Closing, he said introducing his proposals would actually reduce the cost of income tax measures proposed to be in force next year from £34m to £22m, putting less pressure on public finances to find potential cuts elsewhere.

The proposal was ultimately defeated with just 11 votes in favour.

Deputy Mézec's colleague, Deputy Lyndsey Feltham was, however, successful in securing access to the Community Costs Bonus for 6,000 more households.

Other mini budget amendments debated so far have included a proposal from Deputy Coles to increase income tax allowances, a proposal from Deputy Catherine Curtis to extend the proposed 2% Social Security contributions cut, and a further proposal from Deputy Mézec to introduce residential rent controls for two years and make fixed term and periodic tenancies open-ended – all of which were rejected.

The debate on the mini budget continues this afternoon.


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Comments on this story express the views of the commentator only, not Bailiwick Publishing. We are unable to guarantee the accuracy of any of those comments.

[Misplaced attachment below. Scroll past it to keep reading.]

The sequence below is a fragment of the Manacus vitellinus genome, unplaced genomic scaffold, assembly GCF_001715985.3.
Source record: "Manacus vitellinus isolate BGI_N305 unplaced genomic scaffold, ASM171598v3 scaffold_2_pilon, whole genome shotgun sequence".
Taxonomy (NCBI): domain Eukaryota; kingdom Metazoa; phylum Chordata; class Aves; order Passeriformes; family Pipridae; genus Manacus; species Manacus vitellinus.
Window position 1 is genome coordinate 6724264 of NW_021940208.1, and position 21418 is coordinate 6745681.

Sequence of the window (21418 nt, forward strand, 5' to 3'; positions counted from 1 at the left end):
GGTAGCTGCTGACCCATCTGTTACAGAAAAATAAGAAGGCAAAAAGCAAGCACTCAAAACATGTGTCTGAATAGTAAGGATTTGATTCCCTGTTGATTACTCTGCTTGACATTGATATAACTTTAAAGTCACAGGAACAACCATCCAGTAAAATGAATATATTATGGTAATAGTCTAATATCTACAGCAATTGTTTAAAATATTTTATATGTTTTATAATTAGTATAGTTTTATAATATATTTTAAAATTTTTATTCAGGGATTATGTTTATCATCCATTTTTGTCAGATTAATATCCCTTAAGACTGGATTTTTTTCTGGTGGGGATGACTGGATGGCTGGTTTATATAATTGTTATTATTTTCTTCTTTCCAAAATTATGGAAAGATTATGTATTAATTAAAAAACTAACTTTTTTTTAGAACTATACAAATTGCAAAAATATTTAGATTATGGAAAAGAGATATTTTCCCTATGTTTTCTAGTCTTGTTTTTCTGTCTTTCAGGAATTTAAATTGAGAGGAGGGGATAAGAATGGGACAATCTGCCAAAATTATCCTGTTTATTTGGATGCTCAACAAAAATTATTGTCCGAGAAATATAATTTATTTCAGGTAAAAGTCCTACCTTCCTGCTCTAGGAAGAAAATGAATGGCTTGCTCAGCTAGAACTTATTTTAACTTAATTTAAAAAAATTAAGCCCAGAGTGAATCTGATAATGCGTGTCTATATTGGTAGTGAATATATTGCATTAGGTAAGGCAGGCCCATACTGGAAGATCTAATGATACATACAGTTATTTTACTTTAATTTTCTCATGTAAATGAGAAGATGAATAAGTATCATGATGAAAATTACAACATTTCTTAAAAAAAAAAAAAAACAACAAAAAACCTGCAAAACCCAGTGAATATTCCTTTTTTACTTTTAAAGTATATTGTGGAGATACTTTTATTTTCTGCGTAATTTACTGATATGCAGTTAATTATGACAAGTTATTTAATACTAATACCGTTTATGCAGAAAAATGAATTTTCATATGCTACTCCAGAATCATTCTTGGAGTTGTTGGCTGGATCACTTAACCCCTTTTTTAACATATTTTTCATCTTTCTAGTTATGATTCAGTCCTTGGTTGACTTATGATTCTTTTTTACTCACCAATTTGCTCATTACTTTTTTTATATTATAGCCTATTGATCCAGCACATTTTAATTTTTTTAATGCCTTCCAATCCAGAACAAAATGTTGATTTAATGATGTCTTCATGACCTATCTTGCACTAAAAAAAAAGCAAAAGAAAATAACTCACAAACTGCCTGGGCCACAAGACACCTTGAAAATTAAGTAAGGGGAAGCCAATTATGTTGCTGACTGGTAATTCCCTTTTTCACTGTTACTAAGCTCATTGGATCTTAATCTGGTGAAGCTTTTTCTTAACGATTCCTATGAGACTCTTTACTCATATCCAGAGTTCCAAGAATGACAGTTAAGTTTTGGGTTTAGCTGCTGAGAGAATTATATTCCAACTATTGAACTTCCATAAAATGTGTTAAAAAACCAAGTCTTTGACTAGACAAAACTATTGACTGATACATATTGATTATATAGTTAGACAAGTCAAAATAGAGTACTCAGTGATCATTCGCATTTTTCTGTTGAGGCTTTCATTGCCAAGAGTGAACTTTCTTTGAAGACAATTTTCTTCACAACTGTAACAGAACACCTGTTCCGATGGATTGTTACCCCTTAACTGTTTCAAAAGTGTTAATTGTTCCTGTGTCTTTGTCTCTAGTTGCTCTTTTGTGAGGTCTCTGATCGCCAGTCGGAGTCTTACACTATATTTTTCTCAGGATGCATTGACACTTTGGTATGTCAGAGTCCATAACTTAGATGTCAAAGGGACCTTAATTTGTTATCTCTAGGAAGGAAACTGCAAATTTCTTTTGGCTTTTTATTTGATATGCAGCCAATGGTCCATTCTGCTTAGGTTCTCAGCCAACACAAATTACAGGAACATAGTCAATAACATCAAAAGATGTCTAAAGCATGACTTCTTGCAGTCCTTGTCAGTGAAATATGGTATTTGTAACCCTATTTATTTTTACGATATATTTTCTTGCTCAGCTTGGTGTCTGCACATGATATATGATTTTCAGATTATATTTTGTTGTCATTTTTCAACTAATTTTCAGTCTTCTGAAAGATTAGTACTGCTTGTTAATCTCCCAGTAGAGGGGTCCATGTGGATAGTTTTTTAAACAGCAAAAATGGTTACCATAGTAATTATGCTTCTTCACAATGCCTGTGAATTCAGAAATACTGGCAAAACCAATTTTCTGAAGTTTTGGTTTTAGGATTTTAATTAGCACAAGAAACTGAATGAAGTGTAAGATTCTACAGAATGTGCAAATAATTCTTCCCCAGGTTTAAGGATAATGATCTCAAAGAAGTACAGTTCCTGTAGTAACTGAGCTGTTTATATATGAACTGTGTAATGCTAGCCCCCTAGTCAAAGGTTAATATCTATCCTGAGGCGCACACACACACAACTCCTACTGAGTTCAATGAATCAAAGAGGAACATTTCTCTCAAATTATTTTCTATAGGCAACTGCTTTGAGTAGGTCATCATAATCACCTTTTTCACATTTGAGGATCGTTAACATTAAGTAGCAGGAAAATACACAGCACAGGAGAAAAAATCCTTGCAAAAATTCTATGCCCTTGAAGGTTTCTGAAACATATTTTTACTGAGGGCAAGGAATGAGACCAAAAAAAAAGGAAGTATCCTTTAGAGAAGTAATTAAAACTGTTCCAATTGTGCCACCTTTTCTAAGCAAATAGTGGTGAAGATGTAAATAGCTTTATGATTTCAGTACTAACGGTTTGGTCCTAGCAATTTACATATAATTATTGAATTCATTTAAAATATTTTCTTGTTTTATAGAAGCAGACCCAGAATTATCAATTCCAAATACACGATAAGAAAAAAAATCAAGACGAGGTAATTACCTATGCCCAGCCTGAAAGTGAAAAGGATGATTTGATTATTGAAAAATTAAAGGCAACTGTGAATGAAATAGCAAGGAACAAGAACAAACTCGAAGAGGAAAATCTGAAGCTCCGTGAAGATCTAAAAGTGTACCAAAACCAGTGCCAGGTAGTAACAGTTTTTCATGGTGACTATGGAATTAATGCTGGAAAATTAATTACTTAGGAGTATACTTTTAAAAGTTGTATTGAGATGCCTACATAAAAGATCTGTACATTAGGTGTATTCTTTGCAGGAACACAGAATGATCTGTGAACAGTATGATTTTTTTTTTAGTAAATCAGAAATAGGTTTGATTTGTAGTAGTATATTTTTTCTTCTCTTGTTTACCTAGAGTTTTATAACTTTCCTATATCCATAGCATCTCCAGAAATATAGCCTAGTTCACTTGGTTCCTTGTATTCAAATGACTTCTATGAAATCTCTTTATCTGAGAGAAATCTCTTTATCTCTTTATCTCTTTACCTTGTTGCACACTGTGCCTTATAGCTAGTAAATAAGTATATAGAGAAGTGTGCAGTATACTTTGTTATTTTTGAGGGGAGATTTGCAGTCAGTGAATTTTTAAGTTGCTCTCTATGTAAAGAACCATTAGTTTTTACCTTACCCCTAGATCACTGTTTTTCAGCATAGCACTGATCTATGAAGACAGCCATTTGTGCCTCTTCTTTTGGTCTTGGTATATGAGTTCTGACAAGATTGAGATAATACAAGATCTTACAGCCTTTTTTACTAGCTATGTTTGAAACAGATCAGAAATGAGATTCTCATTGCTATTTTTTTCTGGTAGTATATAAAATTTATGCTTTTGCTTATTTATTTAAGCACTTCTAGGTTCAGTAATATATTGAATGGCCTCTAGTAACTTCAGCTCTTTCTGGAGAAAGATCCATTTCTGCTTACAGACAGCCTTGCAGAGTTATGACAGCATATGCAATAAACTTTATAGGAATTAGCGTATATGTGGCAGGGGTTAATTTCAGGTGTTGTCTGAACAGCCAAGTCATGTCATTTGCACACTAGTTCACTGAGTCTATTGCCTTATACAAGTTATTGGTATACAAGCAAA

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Posted by Martin on
20% tax means you work Monday to pay your tax ( 20% of a 5 day week ) & then we have Social Security Payments, mortgages, food - essentials which likely add up to 90% of SOME peoples entire income so any undue & even small increases can put some well into the mire & they may think why bother - go to the Parade gardens with a bottle in a brown paper bag = no worries no responsibilities AND then a cost to the rest of us??
Posted by John Henwood on
If by Income Tax the government means tax on income, then it's already 23%. They will tell you the additional 3% is not income tax, but a Long Term Care levy, but it's levied on income, so it's income tax. Let's stop pretending that Income Tax is still 20% - be honest about it.
Posted by Scott Mills on
This 20%, helps the finance industry pay no TAX!!!! lovely playing field isn't it. Yet this tax regime only favours the rich and less beautiful people of the island. 20% for someone on £30k, is a huge chunk compared £300k. Yes the amount is more, but what's left is a very unfair ratio. Many modern countries have tax bands. 0-10k no tax, 10-20k 10 % etc......but that would be a fairer tax balance. Fair in Jersey...along with competition...not a chance